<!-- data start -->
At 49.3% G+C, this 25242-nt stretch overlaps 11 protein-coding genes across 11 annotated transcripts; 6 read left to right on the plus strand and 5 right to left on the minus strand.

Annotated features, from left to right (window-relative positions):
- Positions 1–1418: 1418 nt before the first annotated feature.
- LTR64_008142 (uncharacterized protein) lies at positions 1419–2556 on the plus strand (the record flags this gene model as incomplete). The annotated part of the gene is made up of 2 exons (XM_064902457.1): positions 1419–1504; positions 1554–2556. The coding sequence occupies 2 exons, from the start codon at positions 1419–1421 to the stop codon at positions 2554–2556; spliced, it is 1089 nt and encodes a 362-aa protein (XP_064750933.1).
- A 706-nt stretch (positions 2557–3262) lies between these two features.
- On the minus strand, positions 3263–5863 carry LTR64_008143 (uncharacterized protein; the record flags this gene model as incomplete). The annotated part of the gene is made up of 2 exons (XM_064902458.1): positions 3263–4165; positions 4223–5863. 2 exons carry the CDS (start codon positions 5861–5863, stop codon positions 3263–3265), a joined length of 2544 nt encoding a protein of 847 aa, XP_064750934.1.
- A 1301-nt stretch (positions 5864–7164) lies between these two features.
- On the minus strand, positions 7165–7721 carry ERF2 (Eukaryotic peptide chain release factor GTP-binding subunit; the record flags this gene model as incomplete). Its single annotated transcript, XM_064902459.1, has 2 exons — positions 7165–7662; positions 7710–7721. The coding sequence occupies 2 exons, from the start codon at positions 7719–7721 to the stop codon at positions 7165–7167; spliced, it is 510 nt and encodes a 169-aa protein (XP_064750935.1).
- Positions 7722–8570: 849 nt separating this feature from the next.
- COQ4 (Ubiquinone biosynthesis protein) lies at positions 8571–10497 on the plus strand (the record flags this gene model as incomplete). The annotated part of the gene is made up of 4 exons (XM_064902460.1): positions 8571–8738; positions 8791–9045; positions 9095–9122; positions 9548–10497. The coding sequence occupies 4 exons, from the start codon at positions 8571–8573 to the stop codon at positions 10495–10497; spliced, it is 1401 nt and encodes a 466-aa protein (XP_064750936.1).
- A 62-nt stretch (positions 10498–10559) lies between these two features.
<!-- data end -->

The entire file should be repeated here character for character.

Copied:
At 49.3% G+C, this 25242-nt stretch overlaps 11 protein-coding genes across 11 annotated transcripts; 6 read left to right on the plus strand and 5 right to left on the minus strand.

Annotated features, from left to right (window-relative positions):
- Positions 1–1418: 1418 nt before the first annotated feature.
- LTR64_008142 (uncharacterized protein) lies at positions 1419–2556 on the plus strand (the record flags this gene model as incomplete). The annotated part of the gene is made up of 2 exons (XM_064902457.1): positions 1419–1504; positions 1554–2556. The coding sequence occupies 2 exons, from the start codon at positions 1419–1421 to the stop codon at positions 2554–2556; spliced, it is 1089 nt and encodes a 362-aa protein (XP_064750933.1).
- A 706-nt stretch (positions 2557–3262) lies between these two features.
- On the minus strand, positions 3263–5863 carry LTR64_008143 (uncharacterized protein; the record flags this gene model as incomplete). The annotated part of the gene is made up of 2 exons (XM_064902458.1): positions 3263–4165; positions 4223–5863. 2 exons carry the CDS (start codon positions 5861–5863, stop codon positions 3263–3265), a joined length of 2544 nt encoding a protein of 847 aa, XP_064750934.1.
- A 1301-nt stretch (positions 5864–7164) lies between these two features.
- On the minus strand, positions 7165–7721 carry ERF2 (Eukaryotic peptide chain release factor GTP-binding subunit; the record flags this gene model as incomplete). Its single annotated transcript, XM_064902459.1, has 2 exons — positions 7165–7662; positions 7710–7721. The coding sequence occupies 2 exons, from the start codon at positions 7719–7721 to the stop codon at positions 7165–7167; spliced, it is 510 nt and encodes a 169-aa protein (XP_064750935.1).
- Positions 7722–8570: 849 nt separating this feature from the next.
- COQ4 (Ubiquinone biosynthesis protein) lies at positions 8571–10497 on the plus strand (the record flags this gene model as incomplete). The annotated part of the gene is made up of 4 exons (XM_064902460.1): positions 8571–8738; positions 8791–9045; positions 9095–9122; positions 9548–10497. The coding sequence occupies 4 exons, from the start codon at positions 8571–8573 to the stop codon at positions 10495–10497; spliced, it is 1401 nt and encodes a 466-aa protein (XP_064750936.1).
- A 62-nt stretch (positions 10498–10559) lies between these two features.